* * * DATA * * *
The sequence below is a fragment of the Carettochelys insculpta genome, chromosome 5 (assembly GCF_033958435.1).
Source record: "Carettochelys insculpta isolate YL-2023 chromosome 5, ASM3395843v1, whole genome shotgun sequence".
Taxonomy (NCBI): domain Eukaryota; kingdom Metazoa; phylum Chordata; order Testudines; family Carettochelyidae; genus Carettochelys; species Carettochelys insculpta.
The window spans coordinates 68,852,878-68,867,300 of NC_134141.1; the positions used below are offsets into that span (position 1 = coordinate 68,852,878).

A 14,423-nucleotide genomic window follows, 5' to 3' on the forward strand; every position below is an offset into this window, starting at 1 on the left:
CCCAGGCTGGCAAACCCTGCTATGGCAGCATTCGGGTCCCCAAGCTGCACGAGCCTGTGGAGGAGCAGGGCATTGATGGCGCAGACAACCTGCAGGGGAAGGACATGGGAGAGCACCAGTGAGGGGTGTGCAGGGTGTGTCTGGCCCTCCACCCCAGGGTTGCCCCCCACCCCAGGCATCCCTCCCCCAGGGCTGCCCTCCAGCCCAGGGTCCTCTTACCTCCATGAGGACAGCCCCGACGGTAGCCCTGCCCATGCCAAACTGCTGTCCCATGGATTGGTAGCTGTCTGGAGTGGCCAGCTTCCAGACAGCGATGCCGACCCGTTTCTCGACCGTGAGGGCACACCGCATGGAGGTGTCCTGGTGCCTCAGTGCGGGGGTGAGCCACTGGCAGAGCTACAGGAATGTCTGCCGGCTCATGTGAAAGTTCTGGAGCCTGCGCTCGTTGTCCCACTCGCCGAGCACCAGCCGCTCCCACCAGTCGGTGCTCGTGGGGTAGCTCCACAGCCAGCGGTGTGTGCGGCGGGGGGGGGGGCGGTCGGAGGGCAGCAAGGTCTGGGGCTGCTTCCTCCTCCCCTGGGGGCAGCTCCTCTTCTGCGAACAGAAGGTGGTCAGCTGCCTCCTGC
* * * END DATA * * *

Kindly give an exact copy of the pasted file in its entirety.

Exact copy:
The sequence below is a fragment of the Carettochelys insculpta genome, chromosome 5 (assembly GCF_033958435.1).
Source record: "Carettochelys insculpta isolate YL-2023 chromosome 5, ASM3395843v1, whole genome shotgun sequence".
Taxonomy (NCBI): domain Eukaryota; kingdom Metazoa; phylum Chordata; order Testudines; family Carettochelyidae; genus Carettochelys; species Carettochelys insculpta.
The window spans coordinates 68,852,878-68,867,300 of NC_134141.1; the positions used below are offsets into that span (position 1 = coordinate 68,852,878).

A 14,423-nucleotide genomic window follows, 5' to 3' on the forward strand; every position below is an offset into this window, starting at 1 on the left:
CCCAGGCTGGCAAACCCTGCTATGGCAGCATTCGGGTCCCCAAGCTGCACGAGCCTGTGGAGGAGCAGGGCATTGATGGCGCAGACAACCTGCAGGGGAAGGACATGGGAGAGCACCAGTGAGGGGTGTGCAGGGTGTGTCTGGCCCTCCACCCCAGGGTTGCCCCCCACCCCAGGCATCCCTCCCCCAGGGCTGCCCTCCAGCCCAGGGTCCTCTTACCTCCATGAGGACAGCCCCGACGGTAGCCCTGCCCATGCCAAACTGCTGTCCCATGGATTGGTAGCTGTCTGGAGTGGCCAGCTTCCAGACAGCGATGCCGACCCGTTTCTCGACCGTGAGGGCACACCGCATGGAGGTGTCCTGGTGCCTCAGTGCGGGGGTGAGCCACTGGCAGAGCTACAGGAATGTCTGCCGGCTCATGTGAAAGTTCTGGAGCCTGCGCTCGTTGTCCCACTCGCCGAGCACCAGCCGCTCCCACCAGTCGGTGCTCGTGGGGTAGCTCCACAGCCAGCGGTGTGTGCGGCGGGGGGGGGGGCGGTCGGAGGGCAGCAAGGTCTGGGGCTGCTTCCTCCTCCCCTGGGGGCAGCTCCTCTTCTGCGAACAGAAGGTGGTCAGCTGCCTCCTGC